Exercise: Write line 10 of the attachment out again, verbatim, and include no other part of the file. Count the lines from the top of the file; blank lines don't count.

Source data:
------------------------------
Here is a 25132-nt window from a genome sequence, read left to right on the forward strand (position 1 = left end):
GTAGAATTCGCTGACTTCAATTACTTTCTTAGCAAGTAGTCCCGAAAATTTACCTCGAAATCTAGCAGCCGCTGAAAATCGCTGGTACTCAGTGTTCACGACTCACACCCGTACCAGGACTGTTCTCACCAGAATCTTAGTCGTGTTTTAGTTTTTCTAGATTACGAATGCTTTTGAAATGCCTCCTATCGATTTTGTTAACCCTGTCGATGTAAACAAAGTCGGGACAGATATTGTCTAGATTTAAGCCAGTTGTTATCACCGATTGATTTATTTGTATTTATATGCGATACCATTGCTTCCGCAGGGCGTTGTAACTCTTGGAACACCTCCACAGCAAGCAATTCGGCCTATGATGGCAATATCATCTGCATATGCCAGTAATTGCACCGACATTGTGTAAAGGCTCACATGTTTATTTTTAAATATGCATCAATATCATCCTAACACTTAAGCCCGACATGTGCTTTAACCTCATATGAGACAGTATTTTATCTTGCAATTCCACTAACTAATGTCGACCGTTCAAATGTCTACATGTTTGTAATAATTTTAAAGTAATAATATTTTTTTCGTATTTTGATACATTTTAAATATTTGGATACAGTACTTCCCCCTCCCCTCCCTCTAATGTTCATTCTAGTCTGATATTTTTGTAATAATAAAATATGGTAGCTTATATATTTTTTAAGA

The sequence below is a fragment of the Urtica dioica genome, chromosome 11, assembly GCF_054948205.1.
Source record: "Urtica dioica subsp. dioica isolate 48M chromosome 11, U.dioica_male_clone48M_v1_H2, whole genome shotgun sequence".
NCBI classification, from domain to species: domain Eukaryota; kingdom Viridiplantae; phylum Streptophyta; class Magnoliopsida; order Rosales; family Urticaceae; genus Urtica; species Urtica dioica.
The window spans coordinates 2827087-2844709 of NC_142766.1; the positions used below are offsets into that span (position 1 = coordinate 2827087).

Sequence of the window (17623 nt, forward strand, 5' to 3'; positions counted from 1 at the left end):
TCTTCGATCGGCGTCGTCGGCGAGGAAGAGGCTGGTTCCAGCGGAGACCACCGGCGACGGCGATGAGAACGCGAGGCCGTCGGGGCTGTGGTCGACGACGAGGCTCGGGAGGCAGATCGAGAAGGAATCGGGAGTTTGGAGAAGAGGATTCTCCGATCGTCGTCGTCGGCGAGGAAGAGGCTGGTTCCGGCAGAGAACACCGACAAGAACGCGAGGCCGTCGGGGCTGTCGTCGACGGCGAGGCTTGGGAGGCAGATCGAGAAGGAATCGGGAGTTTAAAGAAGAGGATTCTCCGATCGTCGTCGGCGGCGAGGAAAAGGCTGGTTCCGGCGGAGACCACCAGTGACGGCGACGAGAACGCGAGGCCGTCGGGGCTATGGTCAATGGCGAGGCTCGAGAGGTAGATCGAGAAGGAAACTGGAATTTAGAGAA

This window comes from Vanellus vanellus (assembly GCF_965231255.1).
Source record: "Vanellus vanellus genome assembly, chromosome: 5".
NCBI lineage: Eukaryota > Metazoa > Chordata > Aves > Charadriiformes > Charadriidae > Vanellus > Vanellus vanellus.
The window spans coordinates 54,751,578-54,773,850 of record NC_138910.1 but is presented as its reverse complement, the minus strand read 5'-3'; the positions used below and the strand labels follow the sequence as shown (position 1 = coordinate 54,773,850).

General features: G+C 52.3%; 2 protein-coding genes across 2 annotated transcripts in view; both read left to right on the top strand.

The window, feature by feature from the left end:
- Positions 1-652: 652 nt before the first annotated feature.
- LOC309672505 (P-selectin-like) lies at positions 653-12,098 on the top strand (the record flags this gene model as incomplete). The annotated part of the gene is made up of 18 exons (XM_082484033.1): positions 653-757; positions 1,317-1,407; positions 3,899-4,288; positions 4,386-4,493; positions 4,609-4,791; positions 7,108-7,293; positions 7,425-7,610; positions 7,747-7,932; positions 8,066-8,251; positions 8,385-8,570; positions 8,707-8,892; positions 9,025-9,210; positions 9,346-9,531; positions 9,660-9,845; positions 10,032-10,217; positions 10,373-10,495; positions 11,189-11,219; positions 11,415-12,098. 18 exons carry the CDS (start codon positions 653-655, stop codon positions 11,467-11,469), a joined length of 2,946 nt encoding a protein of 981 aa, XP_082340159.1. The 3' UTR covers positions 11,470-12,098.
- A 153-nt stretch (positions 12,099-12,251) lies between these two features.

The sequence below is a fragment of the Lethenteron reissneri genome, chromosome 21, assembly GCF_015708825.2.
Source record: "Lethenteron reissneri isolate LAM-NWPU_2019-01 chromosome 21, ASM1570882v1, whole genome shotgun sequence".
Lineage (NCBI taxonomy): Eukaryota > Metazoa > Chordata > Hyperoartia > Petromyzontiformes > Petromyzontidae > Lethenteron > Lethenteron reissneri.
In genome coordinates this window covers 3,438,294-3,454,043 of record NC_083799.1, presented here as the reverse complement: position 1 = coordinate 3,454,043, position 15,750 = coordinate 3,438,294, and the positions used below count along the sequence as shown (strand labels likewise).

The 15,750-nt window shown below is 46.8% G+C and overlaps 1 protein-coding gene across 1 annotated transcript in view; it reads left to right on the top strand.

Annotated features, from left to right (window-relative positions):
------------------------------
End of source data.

Source record: "Vanellus vanellus genome assembly, chromosome: 5".